“Me Too K12” Hashtag Is Bringing Awareness To Sexual Assault In Schools, & It’s An Issue That Doesn’t Get Talked About Enough

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The first time I got called a whore, I was 11. I heard it from the older boys at my middle school, who would corner me at my locker and wouldn’t move until I let them touch my butt or my chest. I thought I was the only one who had experienced this kind of harassment, until I woke up on Friday morning to a Twitter feed flooded with #MeTooK12, and people sharing stories almost identical to my own.

The campaign was created by “Stop Sexual Assault in Schools” (SSAIS), an organization that works to combat sexual assault and harassment in schools. The hashtag, which started gaining traction on Jan. 3 but officially launched on Jan. 9, is meant to shed light on sexual assault in schools, a subject that has long been swept under the rug. According to a 2017 investigation from the Associated Press, there were 17,000 reports of sexual assaults committed by elementary, middle, and high school students against classmates between the fall of 2011 and spring of 2015. Unwanted fondling, like what happened to me, was reported by the AP to be the most common type of harassment, but nearly one in five of the students assaulted were reportedly raped, sodomized, or penetrated with an object. It’s been a decade and a half since my middle school experience, but this culture of hallway violence is still alive and well.

“I feel like the #MeTooK12 movement is bringing light to this important and overlooked issue,” Chrissie Kahan, an award-winning educator and anti-bullying advocate, tells Bustle via email. “Often, we only focus on the bullying statistics in schools, failing to highlight the sexual harassment component that exists within the overarching bullying label.”

Seventh grade me, who was terrified to walk to her locker, didn’t know what to do or who to tell, because I felt like the whole thing was my fault. As if that wasn’t bad enough, the more harassment I got from the boys — regardless of the fact that I didn’t want it, wasn’t asking for it, and didn’t know how to stop it — the more vicious many of the girls in my class, who had once been my friends, became. Some started calling me a whore, too, and I started to believe them.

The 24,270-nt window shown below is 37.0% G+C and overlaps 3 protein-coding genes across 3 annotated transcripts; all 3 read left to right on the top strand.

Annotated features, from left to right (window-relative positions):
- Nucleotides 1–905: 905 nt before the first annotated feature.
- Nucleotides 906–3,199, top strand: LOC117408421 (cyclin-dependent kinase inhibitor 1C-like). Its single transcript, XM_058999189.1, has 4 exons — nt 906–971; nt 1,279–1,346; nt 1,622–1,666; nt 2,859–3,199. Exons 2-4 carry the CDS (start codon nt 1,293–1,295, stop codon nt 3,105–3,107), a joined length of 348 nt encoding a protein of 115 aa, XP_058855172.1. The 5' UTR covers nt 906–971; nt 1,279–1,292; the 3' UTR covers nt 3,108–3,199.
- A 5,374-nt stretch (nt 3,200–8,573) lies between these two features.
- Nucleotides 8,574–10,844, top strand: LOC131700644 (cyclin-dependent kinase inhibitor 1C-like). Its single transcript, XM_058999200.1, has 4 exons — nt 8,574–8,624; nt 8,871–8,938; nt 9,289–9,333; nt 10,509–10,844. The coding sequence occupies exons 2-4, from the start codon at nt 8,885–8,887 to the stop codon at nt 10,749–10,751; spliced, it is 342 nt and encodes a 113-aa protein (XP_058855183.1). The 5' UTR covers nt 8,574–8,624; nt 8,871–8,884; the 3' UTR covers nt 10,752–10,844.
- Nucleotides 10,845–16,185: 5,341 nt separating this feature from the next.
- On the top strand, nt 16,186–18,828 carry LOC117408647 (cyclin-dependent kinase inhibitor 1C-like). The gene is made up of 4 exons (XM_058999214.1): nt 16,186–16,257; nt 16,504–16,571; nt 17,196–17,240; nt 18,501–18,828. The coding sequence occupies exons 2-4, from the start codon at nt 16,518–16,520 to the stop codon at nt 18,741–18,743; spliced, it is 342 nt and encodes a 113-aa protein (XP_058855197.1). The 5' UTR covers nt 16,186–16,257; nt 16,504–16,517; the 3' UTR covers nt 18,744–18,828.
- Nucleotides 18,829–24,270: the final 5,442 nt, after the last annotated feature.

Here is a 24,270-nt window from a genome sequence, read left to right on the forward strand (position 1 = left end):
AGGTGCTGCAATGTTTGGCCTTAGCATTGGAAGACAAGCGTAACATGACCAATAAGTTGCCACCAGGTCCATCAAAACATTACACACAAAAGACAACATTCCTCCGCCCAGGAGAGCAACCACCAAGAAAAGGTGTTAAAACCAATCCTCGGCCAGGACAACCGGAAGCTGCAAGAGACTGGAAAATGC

According to Kahan, this sort of self-blaming is a common occurrence among victims of harassment. “Victims experience the tendency to blame themselves which leads to shame followed by then denying the harassment happened followed by minimization,” she tells Bustle. “They downplay the interaction in order to acknowledge how much they were harmed by sexual harassment. There [is] also fear of the consequences that causes victims to be reluctant to report it [...] Feelings of hopelessness, low self-esteem and helplessness also play a part in this.”

After someone wrote a violent threat inside of my locker, I finally went to the school’s administration and told them what was going on. To avoid the harassment, I ended up moving to a new school in the middle of 7th grade (where people were still brutal — because middle school — but at least they didn’t touch me), and spent years dealing with anxiety, depression and low self-esteem — all of which Kahan cites as side effects of long-term harassment. I went on to graduate high school, and college, and admittedly, I blocked out most of these memories for the better part of the last two decades.

But now, thanks to the frustratingly similar stories shared in solidarity with #MeTooK12, they’ve started to flood back. A scroll down the trending page for the hashtag reveals dozens of young people opening up about experiences similar to mine, which too often end, heartbreakingly, with little recourse for the survivor, and few repercussions for the perpetrators.

And all I can think is: What the f*ck? As a 12-year-old, I was made to believe that the root of the problem was me, not the people who were harassing me. It's the job of educators to protect students from situations like this, but unfortunately, too often they don't have the resources or knowledge to approach this issue with sensitivity. Just as adult women who are survivors of sexual assault often get undue scrutiny should they choose to talk about it, young children are systemically disbelieved by the people who are meant to protect them.

I’d like to think that things have changed in the last decade and a half — that no other young woman was made to feel the way I was, and convinced that the entire thing was her fault. But clearly, as this viral hashtag has shown us, there’s still a lot of work left to be done.

If you want to help, you can retweet tweets with the #MeTooK12 hashtag to give the campaign even more visibility. SSAIS is also calling for people to learn more about Title IX and share that information with changemakers in your community. Making sure the conversation around sexual assault in schools becomes more transparent will be key to eradicating this issue from schools everywhere.

If you or someone you know has been sexually assaulted, call the National Sexual Assault Telephone Hotline at 800-656-HOPE (4673) or visit online.rainn.org.